Joe Minihane’s Floating: a life regained – 3 copies of which are up for grabs on tomorrow’s newsletter – sees the author reenacting Roger Deakin’s wild swimming tour. The following extract recounts a swim at Cowside Beck in the Yorkshire Dales.
I couldn’t bring myself to come all this way and not go in search of the tufa pool on Cowside Beck one last time. I felt transformed after Hell Gill, much like Roger says he had been, and was ready to take on one final challenge for the day before falling into a post-swim snooze on the drive home.
I was also armed with some new information, handed to me by a fellow Deakin acolyte. It offered a specific place to aim for on the high road opposite Yew Cogar Scar, so I could stride directly over right-to-roam land and into the pool.
My last time here I had bounded down the high-sided valley in shorts and T-shirt, sinking naked into the shallows when I realised I was lost and would not find the pool before the sun went down. But on this September afternoon all was grey, although the rain had at least cleared up, offering dry passage down to the water.
I put on my walking boots, Dave choosing to rest his legs in the car and listen to the latest news about the Scottish independence referendum. The noise of an angry radio debate dissipated as I set off.
I held the OS map and a printout of the directions, determined not to go wrong this time. I vaulted a low fence with a ‘No Access’ sign, staggered to my knees and stood up to see the most perfect natural swimming pool a hundred feet below. I could hear its light burbling as it tickled the low rocks and skirted the moss which surrounded its banks. There was the spinney of ash Roger had spoken about, one of the trees lying prone across the stream.
In that moment I had the most intense childhood flashback. I was clambering the solitary ash tree at the bottom of my parents’ garden, peering over the wooden fence and beyond the nettle beds to the narrow path cutting through the copse which marked a border between our estate and the next. Older kids rode dirt bikes along the track, their engines whining like wasps.
That sound buzzed in my ears as I ran down to the tufa pool. I had stuffed my damp wetsuit in my bag, but there was no way I was getting in with ‘the condom’ on. I lay my towel, jacket and flask within easy reach on the high mossy banks and stuck a hand into the water to check just how cold it was. Extremely.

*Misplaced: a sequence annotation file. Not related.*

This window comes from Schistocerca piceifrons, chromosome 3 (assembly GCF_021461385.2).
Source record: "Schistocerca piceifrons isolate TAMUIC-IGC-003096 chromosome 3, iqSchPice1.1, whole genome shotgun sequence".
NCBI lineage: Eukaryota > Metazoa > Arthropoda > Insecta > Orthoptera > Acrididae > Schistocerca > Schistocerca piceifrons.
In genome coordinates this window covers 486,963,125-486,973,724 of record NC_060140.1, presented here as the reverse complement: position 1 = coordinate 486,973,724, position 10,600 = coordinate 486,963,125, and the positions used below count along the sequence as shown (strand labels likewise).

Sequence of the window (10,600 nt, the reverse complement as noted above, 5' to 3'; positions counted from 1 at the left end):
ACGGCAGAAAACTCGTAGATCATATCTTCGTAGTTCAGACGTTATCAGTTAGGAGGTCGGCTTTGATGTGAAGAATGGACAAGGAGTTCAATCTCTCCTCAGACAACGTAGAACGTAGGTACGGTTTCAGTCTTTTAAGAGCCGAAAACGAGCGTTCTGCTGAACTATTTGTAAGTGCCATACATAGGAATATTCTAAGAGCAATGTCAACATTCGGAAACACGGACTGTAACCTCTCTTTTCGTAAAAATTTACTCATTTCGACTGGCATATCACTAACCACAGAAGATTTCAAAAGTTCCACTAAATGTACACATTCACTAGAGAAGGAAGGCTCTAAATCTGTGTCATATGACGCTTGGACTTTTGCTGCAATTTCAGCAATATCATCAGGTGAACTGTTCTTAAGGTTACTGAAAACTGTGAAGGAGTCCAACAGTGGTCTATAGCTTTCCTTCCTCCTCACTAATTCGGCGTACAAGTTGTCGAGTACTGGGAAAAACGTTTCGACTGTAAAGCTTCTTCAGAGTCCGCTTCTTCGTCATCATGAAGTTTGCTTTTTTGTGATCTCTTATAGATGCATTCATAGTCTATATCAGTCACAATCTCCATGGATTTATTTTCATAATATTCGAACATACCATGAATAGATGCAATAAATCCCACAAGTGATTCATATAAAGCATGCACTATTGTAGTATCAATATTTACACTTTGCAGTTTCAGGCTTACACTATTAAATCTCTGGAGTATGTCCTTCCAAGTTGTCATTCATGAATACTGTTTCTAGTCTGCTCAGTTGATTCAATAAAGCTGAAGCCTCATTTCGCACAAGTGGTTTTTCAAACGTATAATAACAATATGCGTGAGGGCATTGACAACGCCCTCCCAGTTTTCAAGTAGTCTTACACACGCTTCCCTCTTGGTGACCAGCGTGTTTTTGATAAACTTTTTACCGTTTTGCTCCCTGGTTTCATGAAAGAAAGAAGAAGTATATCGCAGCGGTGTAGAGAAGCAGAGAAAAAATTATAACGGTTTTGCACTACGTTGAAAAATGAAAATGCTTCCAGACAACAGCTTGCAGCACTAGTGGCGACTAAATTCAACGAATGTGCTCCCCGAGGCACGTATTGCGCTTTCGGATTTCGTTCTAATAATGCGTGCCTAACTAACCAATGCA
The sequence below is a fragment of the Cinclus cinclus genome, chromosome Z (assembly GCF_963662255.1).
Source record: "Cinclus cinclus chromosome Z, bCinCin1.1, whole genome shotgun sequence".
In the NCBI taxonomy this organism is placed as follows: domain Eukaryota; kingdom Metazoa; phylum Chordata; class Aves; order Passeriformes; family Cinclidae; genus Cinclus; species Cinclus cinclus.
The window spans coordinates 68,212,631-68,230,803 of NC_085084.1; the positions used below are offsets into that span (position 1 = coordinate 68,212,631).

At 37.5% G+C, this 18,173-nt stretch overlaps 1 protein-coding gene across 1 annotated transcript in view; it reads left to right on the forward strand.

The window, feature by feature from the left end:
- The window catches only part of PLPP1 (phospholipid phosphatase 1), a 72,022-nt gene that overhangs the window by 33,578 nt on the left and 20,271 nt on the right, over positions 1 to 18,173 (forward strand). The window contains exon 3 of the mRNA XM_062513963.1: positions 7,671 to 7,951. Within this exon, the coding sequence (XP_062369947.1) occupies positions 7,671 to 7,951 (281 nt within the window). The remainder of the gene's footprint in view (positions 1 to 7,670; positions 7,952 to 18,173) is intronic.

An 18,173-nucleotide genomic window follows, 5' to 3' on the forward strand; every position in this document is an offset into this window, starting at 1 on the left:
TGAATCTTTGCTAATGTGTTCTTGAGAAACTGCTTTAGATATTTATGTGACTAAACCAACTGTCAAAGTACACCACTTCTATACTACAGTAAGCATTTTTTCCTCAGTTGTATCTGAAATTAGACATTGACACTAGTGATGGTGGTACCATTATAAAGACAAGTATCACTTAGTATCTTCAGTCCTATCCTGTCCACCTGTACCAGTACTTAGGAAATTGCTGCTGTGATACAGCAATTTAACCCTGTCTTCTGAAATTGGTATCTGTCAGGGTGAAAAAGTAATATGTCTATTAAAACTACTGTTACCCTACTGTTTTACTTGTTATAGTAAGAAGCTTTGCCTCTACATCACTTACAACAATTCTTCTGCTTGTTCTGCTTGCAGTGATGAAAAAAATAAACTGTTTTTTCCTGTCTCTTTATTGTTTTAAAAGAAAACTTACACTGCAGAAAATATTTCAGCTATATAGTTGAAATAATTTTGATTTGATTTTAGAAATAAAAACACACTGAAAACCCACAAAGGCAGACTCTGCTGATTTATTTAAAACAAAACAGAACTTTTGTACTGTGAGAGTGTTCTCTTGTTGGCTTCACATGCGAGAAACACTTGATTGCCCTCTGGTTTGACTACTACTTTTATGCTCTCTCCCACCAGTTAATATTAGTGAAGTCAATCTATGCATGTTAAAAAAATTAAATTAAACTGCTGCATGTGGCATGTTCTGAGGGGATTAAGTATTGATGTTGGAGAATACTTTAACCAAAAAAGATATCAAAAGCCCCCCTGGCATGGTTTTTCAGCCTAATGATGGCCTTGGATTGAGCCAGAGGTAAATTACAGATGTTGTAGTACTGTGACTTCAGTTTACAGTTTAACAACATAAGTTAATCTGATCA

The natural moss steps made getting in a breeze, but pushing off I was immediately out of my depth. I could see the bottom of the pool beneath the eddying rush, limestone slick with weed, and stuck my head under. It sent a huge shiver along my spine, but I resolved to stay in for as long as my body could take it. I had missed out last time and I wanted to enjoy the cold water here for as long as possible.
I swam in short circles around the pool, laying across a submerged rock at its edge to stare off downstream. Looking in the direction of Arncliffe, I could see just where I had gone wrong a couple of months before. If I had explored another hundred metres further upstream, rather than turning the other way in frustration, I would have found this place then and been able to skinny-dip and sunbathe in the opening of the little cave which stood next to the top of the pool.
Any regrets were short lived as I jumped out on the far bank and went for a quick explore around the cave. If it had been warmer I would have drifted off here for a few minutes. But by now I was aware of my skin turning bright pink. I slipped back in and swam a few more laps, before realising that I needed to get out before the shakes really set in.
I got dressed methodically, taking my time to enjoy the solitude of this special swimming hole, nestled so deep in the valley that it remained a happy secret to those who ventured this far off the path towards Malham Cove.
I knew Dave would be waiting, wondering where I was, but I poured myself a cup of tea and sipped at it for what felt like an eternity. I offered up thanks to the water gods, the local geology and those handy instructions from a fellow Waterlog aficionado for bringing me to this place.
Taking one final look, I turned and ran up the hill, my heart pounding in my ears, the most powerful endorphin rush gripping my system and sending me into an ecstatic high. I crested the hill, took a deep breath and felt the cold beck water tingle on my skin as I walked towards the car.
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Read a previous extract of the book here.